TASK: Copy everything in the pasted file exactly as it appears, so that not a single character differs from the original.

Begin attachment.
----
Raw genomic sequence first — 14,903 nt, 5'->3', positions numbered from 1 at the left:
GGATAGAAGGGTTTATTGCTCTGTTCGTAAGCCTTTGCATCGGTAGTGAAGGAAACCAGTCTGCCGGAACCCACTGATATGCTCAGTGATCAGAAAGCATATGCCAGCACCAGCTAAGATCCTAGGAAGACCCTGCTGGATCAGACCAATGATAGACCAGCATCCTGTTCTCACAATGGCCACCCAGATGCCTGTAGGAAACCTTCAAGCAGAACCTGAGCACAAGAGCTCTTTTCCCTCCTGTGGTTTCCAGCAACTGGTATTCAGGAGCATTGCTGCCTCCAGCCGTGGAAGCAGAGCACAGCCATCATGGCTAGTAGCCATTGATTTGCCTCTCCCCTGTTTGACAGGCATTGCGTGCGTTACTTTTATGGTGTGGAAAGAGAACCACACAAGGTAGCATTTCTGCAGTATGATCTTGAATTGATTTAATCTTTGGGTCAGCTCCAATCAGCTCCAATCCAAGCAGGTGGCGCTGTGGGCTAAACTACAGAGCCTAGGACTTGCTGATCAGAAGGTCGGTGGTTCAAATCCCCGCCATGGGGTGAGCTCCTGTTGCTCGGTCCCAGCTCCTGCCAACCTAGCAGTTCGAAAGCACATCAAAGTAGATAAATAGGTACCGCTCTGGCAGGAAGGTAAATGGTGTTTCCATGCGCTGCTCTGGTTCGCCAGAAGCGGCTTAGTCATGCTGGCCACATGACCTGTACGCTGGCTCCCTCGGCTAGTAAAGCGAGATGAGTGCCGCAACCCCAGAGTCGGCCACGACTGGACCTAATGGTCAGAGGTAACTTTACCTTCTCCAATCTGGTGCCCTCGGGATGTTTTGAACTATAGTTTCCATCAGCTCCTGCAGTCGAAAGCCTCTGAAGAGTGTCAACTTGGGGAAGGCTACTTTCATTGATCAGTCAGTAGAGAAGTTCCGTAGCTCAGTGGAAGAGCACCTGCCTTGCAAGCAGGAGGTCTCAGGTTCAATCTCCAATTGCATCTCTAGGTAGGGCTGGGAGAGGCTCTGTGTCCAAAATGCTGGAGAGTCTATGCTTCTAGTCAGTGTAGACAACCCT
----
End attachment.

Raw genomic sequence first — 14,903 nt, 5'->3', positions numbered from 1 at the left:
GGATAGAAGGGTTTATTGCTCTGTTCGTAAGCCTTTGCATCGGTAGTGAAGGAAACCAGTCTGCCGGAACCCACTGATATGCTCAGTGATCAGAAAGCATATGCCAGCACCAGCTAAGATCCTAGGAAGACCCTGCTGGATCAGACCAATGATAGACCAGCATCCTGTTCTCACAATGGCCACCCAGATGCCTGTAGGAAACCTTCAAGCAGAACCTGAGCACAAGAGCTCTTTTCCCTCCTGTGGTTTCCAGCAACTGGTATTCAGGAGCATTGCTGCCTCCAGCCGTGGAAGCAGAGCACAGCCATCATGGCTAGTAGCCATTGATTTGCCTCTCCCCTGTTTGACAGGCATTGCGTGCGTTACTTTTATGGTGTGGAAAGAGAACCACACAAGGTAGCATTTCTGCAGTATGATCTTGAATTGATTTAATCTTTGGGTCAGCTCCAATCAGCTCCAATCCAAGCAGGTGGCGCTGTGGGCTAAACTACAGAGCCTAGGACTTGCTGATCAGAAGGTCGGTGGTTCAAATCCCCGCCATGGGGTGAGCTCCTGTTGCTCGGTCCCAGCTCCTGCCAACCTAGCAGTTCGAAAGCACATCAAAGTAGATAAATAGGTACCGCTCTGGCAGGAAGGTAAATGGTGTTTCCATGCGCTGCTCTGGTTCGCCAGAAGCGGCTTAGTCATGCTGGCCACATGACCTGTACGCTGGCTCCCTCGGCTAGTAAAGCGAGATGAGTGCCGCAACCCCAGAGTCGGCCACGACTGGACCTAATGGTCAGAGGTAACTTTACCTTCTCCAATCTGGTGCCCTCGGGATGTTTTGAACTATAGTTTCCATCAGCTCCTGCAGTCGAAAGCCTCTGAAGAGTGTCAACTTGGGGAAGGCTACTTTCATTGATCAGTCAGTAGAGAAGTTCCGTAGCTCAGTGGAAGAGCACCTGCCTTGCAAGCAGGAGGTCTCAGGTTCAATCTCCAATTGCATCTCTAGGTAGGGCTGGGAGAGGCTCTGTGTCCAAAATGCTGGAGAGTCTATGCTTCTAGTCAGTGTAGACAACCCT